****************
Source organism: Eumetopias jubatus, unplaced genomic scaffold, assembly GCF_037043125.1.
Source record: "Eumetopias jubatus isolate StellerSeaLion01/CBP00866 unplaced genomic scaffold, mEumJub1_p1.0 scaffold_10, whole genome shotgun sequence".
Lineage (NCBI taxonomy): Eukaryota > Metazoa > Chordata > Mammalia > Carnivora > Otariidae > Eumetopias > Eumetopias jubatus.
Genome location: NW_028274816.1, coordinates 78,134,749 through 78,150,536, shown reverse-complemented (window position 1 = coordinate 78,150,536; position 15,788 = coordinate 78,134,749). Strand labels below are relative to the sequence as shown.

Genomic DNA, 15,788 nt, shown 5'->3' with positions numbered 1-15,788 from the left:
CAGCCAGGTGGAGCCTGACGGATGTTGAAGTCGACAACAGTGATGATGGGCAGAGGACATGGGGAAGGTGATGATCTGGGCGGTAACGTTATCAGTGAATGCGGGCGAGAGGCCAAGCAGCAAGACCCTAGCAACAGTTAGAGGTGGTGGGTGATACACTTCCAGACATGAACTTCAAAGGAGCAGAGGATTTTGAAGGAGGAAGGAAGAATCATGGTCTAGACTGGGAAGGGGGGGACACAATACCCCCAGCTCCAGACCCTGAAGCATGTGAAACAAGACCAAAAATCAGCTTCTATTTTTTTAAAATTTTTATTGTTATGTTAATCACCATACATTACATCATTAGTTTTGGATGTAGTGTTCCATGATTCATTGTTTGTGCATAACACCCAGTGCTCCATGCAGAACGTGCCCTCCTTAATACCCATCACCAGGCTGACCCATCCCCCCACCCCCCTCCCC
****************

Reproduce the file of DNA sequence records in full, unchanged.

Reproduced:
Source organism: Eumetopias jubatus, unplaced genomic scaffold, assembly GCF_037043125.1.
Source record: "Eumetopias jubatus isolate StellerSeaLion01/CBP00866 unplaced genomic scaffold, mEumJub1_p1.0 scaffold_10, whole genome shotgun sequence".
Lineage (NCBI taxonomy): Eukaryota > Metazoa > Chordata > Mammalia > Carnivora > Otariidae > Eumetopias > Eumetopias jubatus.
Genome location: NW_028274816.1, coordinates 78,134,749 through 78,150,536, shown reverse-complemented (window position 1 = coordinate 78,150,536; position 15,788 = coordinate 78,134,749). Strand labels below are relative to the sequence as shown.

Genomic DNA, 15,788 nt, shown 5'->3' with positions numbered 1-15,788 from the left:
CAGCCAGGTGGAGCCTGACGGATGTTGAAGTCGACAACAGTGATGATGGGCAGAGGACATGGGGAAGGTGATGATCTGGGCGGTAACGTTATCAGTGAATGCGGGCGAGAGGCCAAGCAGCAAGACCCTAGCAACAGTTAGAGGTGGTGGGTGATACACTTCCAGACATGAACTTCAAAGGAGCAGAGGATTTTGAAGGAGGAAGGAAGAATCATGGTCTAGACTGGGAAGGGGGGGACACAATACCCCCAGCTCCAGACCCTGAAGCATGTGAAACAAGACCAAAAATCAGCTTCTATTTTTTTAAAATTTTTATTGTTATGTTAATCACCATACATTACATCATTAGTTTTGGATGTAGTGTTCCATGATTCATTGTTTGTGCATAACACCCAGTGCTCCATGCAGAACGTGCCCTCCTTAATACCCATCACCAGGCTGACCCATCCCCCCACCCCCCTCCCC